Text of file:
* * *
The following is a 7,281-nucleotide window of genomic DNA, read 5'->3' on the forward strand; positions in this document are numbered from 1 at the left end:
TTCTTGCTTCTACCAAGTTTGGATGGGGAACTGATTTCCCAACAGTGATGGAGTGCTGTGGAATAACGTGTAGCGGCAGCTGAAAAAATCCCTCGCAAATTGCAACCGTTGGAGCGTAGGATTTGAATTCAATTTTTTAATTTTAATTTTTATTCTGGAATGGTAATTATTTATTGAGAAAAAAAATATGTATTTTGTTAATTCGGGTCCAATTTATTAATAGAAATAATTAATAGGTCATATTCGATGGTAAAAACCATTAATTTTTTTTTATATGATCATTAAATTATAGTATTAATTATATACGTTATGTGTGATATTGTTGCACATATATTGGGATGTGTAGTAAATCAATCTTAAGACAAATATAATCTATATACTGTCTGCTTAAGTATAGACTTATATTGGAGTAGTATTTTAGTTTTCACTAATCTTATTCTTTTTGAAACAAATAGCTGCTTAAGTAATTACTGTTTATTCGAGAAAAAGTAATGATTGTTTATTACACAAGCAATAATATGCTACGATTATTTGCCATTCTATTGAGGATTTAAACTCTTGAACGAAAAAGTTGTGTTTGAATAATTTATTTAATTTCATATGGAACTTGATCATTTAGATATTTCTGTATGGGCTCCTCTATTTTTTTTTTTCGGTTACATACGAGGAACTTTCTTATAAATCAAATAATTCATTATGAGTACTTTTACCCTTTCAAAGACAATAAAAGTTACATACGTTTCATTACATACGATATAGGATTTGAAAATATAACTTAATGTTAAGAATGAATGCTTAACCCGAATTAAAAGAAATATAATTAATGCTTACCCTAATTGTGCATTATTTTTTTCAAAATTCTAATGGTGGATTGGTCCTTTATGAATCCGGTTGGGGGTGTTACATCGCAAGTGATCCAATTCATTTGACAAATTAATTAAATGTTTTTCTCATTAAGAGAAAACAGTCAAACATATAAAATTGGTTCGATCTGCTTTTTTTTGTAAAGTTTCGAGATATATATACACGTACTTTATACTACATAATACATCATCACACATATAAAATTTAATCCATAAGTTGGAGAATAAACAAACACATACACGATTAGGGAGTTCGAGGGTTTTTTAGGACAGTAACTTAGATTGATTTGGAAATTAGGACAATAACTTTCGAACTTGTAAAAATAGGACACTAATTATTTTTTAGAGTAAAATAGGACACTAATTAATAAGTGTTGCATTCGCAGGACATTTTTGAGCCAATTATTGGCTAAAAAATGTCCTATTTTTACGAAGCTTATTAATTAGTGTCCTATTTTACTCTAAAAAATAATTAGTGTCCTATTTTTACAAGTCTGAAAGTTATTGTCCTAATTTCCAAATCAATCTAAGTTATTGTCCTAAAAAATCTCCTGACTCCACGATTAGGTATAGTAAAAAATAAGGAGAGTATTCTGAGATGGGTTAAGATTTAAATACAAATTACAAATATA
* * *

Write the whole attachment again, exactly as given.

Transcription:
The following is a 7,281-nucleotide window of genomic DNA, read 5'->3' on the forward strand; positions in this document are numbered from 1 at the left end:
TTCTTGCTTCTACCAAGTTTGGATGGGGAACTGATTTCCCAACAGTGATGGAGTGCTGTGGAATAACGTGTAGCGGCAGCTGAAAAAATCCCTCGCAAATTGCAACCGTTGGAGCGTAGGATTTGAATTCAATTTTTTAATTTTAATTTTTATTCTGGAATGGTAATTATTTATTGAGAAAAAAAATATGTATTTTGTTAATTCGGGTCCAATTTATTAATAGAAATAATTAATAGGTCATATTCGATGGTAAAAACCATTAATTTTTTTTTATATGATCATTAAATTATAGTATTAATTATATACGTTATGTGTGATATTGTTGCACATATATTGGGATGTGTAGTAAATCAATCTTAAGACAAATATAATCTATATACTGTCTGCTTAAGTATAGACTTATATTGGAGTAGTATTTTAGTTTTCACTAATCTTATTCTTTTTGAAACAAATAGCTGCTTAAGTAATTACTGTTTATTCGAGAAAAAGTAATGATTGTTTATTACACAAGCAATAATATGCTACGATTATTTGCCATTCTATTGAGGATTTAAACTCTTGAACGAAAAAGTTGTGTTTGAATAATTTATTTAATTTCATATGGAACTTGATCATTTAGATATTTCTGTATGGGCTCCTCTATTTTTTTTTTTCGGTTACATACGAGGAACTTTCTTATAAATCAAATAATTCATTATGAGTACTTTTACCCTTTCAAAGACAATAAAAGTTACATACGTTTCATTACATACGATATAGGATTTGAAAATATAACTTAATGTTAAGAATGAATGCTTAACCCGAATTAAAAGAAATATAATTAATGCTTACCCTAATTGTGCATTATTTTTTTCAAAATTCTAATGGTGGATTGGTCCTTTATGAATCCGGTTGGGGGTGTTACATCGCAAGTGATCCAATTCATTTGACAAATTAATTAAATGTTTTTCTCATTAAGAGAAAACAGTCAAACATATAAAATTGGTTCGATCTGCTTTTTTTTGTAAAGTTTCGAGATATATATACACGTACTTTATACTACATAATACATCATCACACATATAAAATTTAATCCATAAGTTGGAGAATAAACAAACACATACACGATTAGGGAGTTCGAGGGTTTTTTAGGACAGTAACTTAGATTGATTTGGAAATTAGGACAATAACTTTCGAACTTGTAAAAATAGGACACTAATTATTTTTTAGAGTAAAATAGGACACTAATTAATAAGTGTTGCATTCGCAGGACATTTTTGAGCCAATTATTGGCTAAAAAATGTCCTATTTTTACGAAGCTTATTAATTAGTGTCCTATTTTACTCTAAAAAATAATTAGTGTCCTATTTTTACAAGTCTGAAAGTTATTGTCCTAATTTCCAAATCAATCTAAGTTATTGTCCTAAAAAATCTCCTGACTCCACGATTAGGTATAGTAAAAAATAAGGAGAGTATTCTGAGATGGGTTAAGATTTAAATACAAATTACAAATATA